Measured against these improvements are complaints from many in the industry about Argentina’s disadvantages. These include inadequate road infrastructure and high labour costs: drill crews, protected by strong trade unions, typically have more workers than in the US and generously paid travel and rest time. Meanwhile, wind speeds that would not halt work in Texas do so in Argentina.
Much will depend on YPF, which was taken out of the majority control of Spanish group Repsol under Argentina’s previous government in 2012. The company has been under new leadership since Miguel Galuccio, its internationally respected chief executive, quit amid signs that he did not see eye to eye with Aranguren.
Wood Mackenzie’s Cuenca says YPF “is sitting on a lot of the best acreage” in Vaca Muerta. “But how much capacity does the company have to develop them? They only have so many resources and so many people — it means a slower overall ramp-up of shale production for Argentina,” he says.
Montamat says Argentina needs fewer advantages for incumbent producers — and more of the sort of small nimble companies that helped to propel shale development in the US. “We need many more players — more competition and more innovation,” he says.
Marcelo Álvarez, president of the country’s renewable energy chamber, says Argentina is still a “microscopic” market compared with its potential — behind even countries such as Guatemala and Panama in its use of renewables.
The government’s target is that renewables should provide 8 per cent of power by 2018 and 20 per cent by 2025. Sebastián Kind, the government’s under-secretary for renewable energy, says the government now “has the tools” to make this happen, including a series of guarantees — including one from the World Bank — to make sure that contracts awarded to providers of renewable energy will be honoured.
Ultimately, says Kind, the cost of capital is decisive in making sure that renewable energy providers can be competitive — and the guarantees to bidders in the programme are a way to mitigate the Argentine country risk that has held back development.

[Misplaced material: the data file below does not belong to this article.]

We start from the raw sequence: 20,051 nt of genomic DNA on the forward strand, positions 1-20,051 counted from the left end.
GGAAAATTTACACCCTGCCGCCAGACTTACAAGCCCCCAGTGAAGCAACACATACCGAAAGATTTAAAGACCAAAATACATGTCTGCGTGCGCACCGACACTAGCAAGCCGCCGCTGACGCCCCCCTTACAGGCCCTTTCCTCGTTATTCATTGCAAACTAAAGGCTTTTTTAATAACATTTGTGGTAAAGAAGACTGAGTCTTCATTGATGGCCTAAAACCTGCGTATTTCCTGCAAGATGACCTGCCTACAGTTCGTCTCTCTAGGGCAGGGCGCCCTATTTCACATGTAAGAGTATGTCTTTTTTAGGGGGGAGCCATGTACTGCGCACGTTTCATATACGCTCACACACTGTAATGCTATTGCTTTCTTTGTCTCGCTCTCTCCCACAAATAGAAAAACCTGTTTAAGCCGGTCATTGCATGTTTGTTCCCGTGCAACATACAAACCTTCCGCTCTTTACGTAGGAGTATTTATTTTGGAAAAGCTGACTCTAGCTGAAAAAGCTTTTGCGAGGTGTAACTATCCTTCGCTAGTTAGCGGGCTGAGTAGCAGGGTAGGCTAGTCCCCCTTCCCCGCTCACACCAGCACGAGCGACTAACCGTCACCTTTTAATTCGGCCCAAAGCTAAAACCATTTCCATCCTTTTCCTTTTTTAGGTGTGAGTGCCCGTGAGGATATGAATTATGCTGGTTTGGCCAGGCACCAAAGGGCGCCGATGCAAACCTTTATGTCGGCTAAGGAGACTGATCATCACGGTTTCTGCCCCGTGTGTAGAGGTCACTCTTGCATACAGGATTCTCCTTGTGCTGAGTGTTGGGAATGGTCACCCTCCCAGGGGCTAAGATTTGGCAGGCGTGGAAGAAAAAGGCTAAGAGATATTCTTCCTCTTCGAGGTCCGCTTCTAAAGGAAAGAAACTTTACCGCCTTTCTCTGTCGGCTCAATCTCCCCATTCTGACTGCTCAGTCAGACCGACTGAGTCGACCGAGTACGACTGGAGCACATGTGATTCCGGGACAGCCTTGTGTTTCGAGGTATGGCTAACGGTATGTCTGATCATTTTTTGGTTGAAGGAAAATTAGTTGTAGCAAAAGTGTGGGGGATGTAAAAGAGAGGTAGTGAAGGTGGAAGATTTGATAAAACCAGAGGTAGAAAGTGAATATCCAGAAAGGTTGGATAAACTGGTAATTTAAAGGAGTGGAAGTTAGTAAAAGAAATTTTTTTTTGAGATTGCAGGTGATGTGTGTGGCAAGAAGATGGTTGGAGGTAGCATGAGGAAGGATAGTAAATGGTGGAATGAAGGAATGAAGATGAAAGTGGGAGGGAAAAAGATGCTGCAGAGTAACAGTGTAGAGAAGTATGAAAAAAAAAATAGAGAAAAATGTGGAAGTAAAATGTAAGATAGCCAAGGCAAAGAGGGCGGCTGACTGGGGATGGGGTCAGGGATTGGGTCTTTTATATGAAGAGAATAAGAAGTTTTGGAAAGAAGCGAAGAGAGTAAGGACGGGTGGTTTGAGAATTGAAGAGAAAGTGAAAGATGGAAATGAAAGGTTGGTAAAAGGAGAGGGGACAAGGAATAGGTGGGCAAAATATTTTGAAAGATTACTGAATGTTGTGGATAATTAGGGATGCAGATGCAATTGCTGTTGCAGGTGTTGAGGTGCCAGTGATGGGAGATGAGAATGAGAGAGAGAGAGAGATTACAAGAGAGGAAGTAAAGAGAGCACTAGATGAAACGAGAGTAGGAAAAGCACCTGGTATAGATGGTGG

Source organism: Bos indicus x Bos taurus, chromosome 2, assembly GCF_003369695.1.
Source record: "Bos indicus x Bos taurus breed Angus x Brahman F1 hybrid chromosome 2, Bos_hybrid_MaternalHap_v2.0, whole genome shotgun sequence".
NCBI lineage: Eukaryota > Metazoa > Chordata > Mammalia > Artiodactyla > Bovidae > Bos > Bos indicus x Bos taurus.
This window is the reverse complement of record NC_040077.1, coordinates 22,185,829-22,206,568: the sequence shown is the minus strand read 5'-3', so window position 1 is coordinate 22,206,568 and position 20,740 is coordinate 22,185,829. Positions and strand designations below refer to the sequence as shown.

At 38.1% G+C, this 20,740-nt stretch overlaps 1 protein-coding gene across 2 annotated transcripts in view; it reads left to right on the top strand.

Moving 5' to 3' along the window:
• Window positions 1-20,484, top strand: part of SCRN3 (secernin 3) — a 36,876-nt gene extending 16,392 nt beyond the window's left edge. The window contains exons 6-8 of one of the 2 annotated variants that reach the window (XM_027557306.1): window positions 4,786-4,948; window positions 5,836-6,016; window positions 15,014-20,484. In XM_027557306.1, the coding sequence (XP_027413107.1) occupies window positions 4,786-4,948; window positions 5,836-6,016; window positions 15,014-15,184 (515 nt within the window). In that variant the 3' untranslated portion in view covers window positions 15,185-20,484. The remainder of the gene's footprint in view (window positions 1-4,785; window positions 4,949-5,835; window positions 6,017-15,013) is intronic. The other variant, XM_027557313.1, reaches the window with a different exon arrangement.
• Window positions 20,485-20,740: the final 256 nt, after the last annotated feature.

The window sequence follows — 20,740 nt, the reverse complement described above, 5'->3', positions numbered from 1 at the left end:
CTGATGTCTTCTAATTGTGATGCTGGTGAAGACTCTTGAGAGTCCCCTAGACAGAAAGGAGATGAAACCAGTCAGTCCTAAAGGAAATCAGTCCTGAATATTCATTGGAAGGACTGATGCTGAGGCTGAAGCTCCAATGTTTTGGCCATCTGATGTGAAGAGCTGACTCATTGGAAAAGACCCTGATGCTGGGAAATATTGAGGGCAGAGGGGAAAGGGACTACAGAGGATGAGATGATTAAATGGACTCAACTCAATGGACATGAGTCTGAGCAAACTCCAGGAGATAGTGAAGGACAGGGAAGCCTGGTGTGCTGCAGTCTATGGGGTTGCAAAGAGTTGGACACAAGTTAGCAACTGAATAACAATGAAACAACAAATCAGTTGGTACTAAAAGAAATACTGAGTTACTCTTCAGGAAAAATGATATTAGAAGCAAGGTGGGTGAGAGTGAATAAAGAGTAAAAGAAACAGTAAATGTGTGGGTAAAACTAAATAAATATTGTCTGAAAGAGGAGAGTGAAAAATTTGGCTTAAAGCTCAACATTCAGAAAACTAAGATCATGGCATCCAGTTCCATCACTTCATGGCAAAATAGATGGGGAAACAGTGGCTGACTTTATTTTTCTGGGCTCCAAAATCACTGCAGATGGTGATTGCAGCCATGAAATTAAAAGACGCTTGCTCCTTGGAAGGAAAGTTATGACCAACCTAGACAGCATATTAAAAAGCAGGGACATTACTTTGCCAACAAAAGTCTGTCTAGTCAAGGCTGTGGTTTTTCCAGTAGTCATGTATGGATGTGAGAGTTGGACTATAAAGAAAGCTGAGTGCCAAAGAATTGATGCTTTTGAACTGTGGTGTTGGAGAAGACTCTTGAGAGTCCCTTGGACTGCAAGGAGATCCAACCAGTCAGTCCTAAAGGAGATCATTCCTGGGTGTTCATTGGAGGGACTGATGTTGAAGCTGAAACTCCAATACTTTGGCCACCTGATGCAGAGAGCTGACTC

“We have to provide an extra step to give confidence in the programme,” he says. “This is three levels of warranties — a full set.”
Asked whether renewables providers can be competitive, Kind has a simple answer that sums up the urgency of Argentina’s desire to leave behind its current energy scarcity. “The most expensive power,” he says, “is that which we don’t have.”
Rocky patch: ‘Everything to play for’
Alongside agriculture and the extraction of oil and gas, mining is Argentina’s third great primary industry but is a considerably weaker pillar. Nor is it anywhere near as important as in neighbouring countries such as Chile, in spite of obvious similarities in geology that have led to some attempts at cross-border mining projects high in the Andes.
International companies, including Glencore, Goldcorp and AngloGold Ashanti, are mining successfully for minerals, from lithium in sun-baked northern salt pans to gold in Patagonia. But much of Argentina remains unexplored.
Daniel Meilán, the country’s mining secretary, says that of the 750,000 sq km of the country that might reasonably be expected to contain worthwhile mineral deposits, less than 25 per cent has been awarded in concessions, and of those more than 90 per cent are still at early-stage exploration, with less than 4 per cent hosting operating mines. “There is everything to play for,” says Meilán.
Even without Argentina’s recent economic turbulence, and the downturn in much of the mining sector, there are plenty of obstacles. At least seven provinces — which own rights over minerals — have placed some sort of curbs on the industry, out of concern over the potential impact on the environment.
Meilán says he wants to establish much more coherence and consensus over mining policy. He also plans to set up a fund, paid for by a levy on exports, to help build support for mining in areas where projects are operating or about to start.
“The biggest challenge for mining in Argentina is to recover society’s trust,” says Marcelo Álvarez, country manager for Goldcorp and since last year the head of Argentina’s mining chamber. However, an accident at Veladero, a Barrick Gold mine, that released a cyanide solution into a river last year can scarcely have helped public confidence.
Álvarez says there is $20bn of planned investment in the sector, from exploration to construction, but in spite of the recent government support, many of the projects are likely to be on hold until global sentiment over commodities improves. Another executive says: “It would be naïve to think that after six months of nice messages the pipeline would start up like a factory and we would be delivering mines as if we were producing cupcakes — the industry does not work like that.”
Argentina’s resources in precious metals and lithium — the object of an excited scramble because of demand to make batteries for electric cars — probably have the best short-term prospects.
One recent investor is Canada-listed Fortuna Silver, which in July acquired Goldrock, owner of the Lindero gold project in Salta province. Jorge Ganoza, Fortuna’s chief executive, said the company had first looked at Lindero and Goldrock in 2010 but had not proceeded because of the political situation in Argentina at the time. Under the Macri government, “we have seen what we want to see”, Ganoza says. Fortuna hopes to start mining in 2018.
Meilán acknowledges that patience will be required for all of the promised investment by other companies. “I am trying to get everything in order,” he says, “so that when the train comes past we are all waiting in the station, ready to board.”